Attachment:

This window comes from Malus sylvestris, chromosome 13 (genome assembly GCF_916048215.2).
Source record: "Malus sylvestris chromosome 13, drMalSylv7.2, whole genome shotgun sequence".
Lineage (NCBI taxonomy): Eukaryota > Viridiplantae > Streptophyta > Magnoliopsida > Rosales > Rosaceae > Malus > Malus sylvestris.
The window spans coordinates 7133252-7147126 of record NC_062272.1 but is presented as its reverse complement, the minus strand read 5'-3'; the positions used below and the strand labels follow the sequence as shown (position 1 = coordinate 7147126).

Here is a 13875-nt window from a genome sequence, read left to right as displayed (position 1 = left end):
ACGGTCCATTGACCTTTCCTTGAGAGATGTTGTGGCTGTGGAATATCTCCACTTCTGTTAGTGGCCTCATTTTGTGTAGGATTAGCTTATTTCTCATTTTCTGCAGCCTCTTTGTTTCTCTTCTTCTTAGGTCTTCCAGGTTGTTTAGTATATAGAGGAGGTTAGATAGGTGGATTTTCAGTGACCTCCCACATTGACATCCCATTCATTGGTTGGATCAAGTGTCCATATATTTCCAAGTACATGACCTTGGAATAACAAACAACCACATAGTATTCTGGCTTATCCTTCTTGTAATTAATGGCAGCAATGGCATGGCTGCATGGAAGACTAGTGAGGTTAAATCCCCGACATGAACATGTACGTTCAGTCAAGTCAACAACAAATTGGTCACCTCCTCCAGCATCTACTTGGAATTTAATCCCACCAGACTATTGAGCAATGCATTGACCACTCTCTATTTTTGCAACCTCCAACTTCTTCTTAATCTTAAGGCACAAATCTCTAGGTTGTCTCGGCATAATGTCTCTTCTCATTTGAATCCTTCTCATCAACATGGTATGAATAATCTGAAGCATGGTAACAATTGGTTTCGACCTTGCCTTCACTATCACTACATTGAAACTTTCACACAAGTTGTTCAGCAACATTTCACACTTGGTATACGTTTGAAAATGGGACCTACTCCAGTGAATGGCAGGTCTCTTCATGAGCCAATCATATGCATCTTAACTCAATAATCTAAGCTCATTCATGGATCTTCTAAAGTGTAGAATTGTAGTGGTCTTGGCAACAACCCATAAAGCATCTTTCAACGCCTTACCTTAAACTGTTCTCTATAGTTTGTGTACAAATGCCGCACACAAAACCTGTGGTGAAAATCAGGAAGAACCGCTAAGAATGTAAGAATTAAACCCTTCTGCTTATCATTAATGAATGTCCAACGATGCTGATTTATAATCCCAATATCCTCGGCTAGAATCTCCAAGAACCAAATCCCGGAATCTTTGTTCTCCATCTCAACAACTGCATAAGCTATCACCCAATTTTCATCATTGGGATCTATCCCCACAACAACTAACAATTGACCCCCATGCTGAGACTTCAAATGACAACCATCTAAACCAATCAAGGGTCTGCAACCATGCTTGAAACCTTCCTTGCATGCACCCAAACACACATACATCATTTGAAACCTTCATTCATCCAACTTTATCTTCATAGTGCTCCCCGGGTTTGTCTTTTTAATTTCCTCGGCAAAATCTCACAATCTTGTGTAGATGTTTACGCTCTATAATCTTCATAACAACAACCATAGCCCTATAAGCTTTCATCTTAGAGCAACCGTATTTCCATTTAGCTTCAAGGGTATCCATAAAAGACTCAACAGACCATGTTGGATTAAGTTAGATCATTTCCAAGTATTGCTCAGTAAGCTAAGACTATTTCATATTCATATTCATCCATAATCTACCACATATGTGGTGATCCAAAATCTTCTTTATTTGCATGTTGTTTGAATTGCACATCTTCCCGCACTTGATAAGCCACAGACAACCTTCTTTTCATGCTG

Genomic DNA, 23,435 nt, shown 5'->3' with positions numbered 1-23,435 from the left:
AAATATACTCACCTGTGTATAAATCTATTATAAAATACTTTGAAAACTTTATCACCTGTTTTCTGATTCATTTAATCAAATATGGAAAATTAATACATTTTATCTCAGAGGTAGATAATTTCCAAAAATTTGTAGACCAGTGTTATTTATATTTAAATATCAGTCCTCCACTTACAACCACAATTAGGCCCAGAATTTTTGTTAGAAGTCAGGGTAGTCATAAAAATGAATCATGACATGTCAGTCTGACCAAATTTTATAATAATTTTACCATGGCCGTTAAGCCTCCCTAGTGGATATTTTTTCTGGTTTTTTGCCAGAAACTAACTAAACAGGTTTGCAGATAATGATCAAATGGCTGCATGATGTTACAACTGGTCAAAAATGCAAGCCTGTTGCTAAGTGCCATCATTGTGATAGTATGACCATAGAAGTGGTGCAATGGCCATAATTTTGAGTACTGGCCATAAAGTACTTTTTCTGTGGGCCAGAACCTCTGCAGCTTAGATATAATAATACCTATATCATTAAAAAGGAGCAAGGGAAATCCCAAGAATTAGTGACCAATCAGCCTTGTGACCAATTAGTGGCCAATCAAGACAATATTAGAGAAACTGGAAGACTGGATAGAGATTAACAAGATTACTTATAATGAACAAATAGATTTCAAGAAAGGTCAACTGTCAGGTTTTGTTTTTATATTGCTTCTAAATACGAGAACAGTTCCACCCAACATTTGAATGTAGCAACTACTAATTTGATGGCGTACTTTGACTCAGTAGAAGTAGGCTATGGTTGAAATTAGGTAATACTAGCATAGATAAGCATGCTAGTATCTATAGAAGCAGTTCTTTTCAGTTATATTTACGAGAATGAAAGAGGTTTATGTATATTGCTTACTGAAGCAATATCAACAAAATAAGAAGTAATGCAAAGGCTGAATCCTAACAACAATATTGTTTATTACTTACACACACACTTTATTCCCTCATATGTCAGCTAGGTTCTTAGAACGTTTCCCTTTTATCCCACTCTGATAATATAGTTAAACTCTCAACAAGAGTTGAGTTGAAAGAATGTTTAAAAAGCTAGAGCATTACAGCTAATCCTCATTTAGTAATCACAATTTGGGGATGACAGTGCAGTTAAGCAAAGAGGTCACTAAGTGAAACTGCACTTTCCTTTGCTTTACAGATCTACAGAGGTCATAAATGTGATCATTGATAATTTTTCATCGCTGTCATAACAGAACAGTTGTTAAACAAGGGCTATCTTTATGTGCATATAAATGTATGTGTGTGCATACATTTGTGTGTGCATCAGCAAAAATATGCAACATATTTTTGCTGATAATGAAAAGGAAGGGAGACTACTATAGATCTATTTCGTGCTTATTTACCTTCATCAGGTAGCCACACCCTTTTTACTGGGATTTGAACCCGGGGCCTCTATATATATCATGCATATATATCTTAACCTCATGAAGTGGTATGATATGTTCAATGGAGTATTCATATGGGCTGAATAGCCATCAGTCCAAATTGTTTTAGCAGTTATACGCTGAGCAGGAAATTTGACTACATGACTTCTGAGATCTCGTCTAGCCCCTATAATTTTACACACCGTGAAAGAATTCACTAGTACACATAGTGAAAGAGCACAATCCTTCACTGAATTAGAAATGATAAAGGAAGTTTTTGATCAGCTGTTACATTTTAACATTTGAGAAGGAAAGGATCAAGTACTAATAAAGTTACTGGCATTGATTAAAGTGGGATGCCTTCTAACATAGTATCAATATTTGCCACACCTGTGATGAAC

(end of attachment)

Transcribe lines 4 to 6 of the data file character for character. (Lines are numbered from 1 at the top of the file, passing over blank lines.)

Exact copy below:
The window spans coordinates 7133252-7147126 of record NC_062272.1 but is presented as its reverse complement, the minus strand read 5'-3'; the positions used below and the strand labels follow the sequence as shown (position 1 = coordinate 7147126).

Here is a 13875-nt window from a genome sequence, read left to right as displayed (position 1 = left end):
ACGGTCCATTGACCTTTCCTTGAGAGATGTTGTGGCTGTGGAATATCTCCACTTCTGTTAGTGGCCTCATTTTGTGTAGGATTAGCTTATTTCTCATTTTCTGCAGCCTCTTTGTTTCTCTTCTTCTTAGGTCTTCCAGGTTGTTTAGTATATAGAGGAGGTTAGATAGGTGGATTTTCAGTGACCTCCCACATTGACATCCCATTCATTGGTTGGATCAAGTGTCCATATATTTCCAAGTACATGACCTTGGAATAACAAACAACCACATAGTATTCTGGCTTATCCTTCTTGTAATTAATGGCAGCAATGGCATGGCTGCATGGAAGACTAGTGAGGTTAAATCCCCGACATGAACATGTACGTTCAGTCAAGTCAACAACAAATTGGTCACCTCCTCCAGCATCTACTTGGAATTTAATCCCACCAGACTATTGAGCAATGCATTGACCACTCTCTATTTTTGCAACCTCCAACTTCTTCTTAATCTTAAGGCACAAATCTCTAGGTTGTCTCGGCATAATGTCTCTTCTCATTTGAATCCTTCTCATCAACATGGTATGAATAATCTGAAGCATGGTAACAATTGGTTTCGACCTTGCCTTCACTATCACTACATTGAAACTTTCACACAAGTTGTTCAGCAACATTTCACACTTGGTATACGTTTGAAAATGGGACCTACTCCAGTGAATGGCAGGTCTCTTCATGAGCCAATCATATGCATCTTAACTCAATAATCTAAGCTCATTCATGGATCTTCTAAAGTGTAGAATTGTAGTGGTCTTGGCAACAACCCATAAAGCATCTTTCAACGCCTTACCTTAAACTGTTCTCTATAGTTTGTGTACAAATGCCGCACACAAAACCTGTGGTGAAAATCAGGAAGAACCGCTAAGAATGTAAGAATTAAACCCTTCTGCTTATCATTAATGAATGTCCAACGATGCTGATTTATAATCCCAATATCCTCGGCTAGAATCTCCAAGAACCAAATCCCGGAATCTTTGTTCTCCATCTCAACAACTGCATAAGCTATCACCCAATTTTCATCATTGGGATCTATCCCCACAACAACTAACAATTGACCCCCATGCTGAGACTTCAAATGACAACCATCTAAACCAATCAAGGGTCTGCAACCATGCTTGAAACCTTCCTTGCATGCACCCAAACACACATACATCATTTGAAACCTTCATTCATCCAACTTTATCTTCATAGTGCTCCCCGGGTTTGTCTTTTTAATTTCCTCGGCAAAATCTCACAATCTTGTGTAGATGTTTACGCTCTATAATCTTCATAACAACAACCATAGCCCTATAAGCTTTCATCTTAGAGCAACCGTATTTCCATTTAGCTTCAAGGGTATCCATAAAAGACTCAACAGACCATGTTGGATTAAGTTAGATCATTTCCAAGTATTGCTCAGTAAGCTAAGACTATTTCATATTCATATTCATCCATAATCTACCACATATGTGGTGATCCAAAATCTTCTTTATTTGCATGTTGTTTGAATTGCACATCTTCCCGCACTTGATAAGCCACAGACAACCTTCTTTTCATGCTG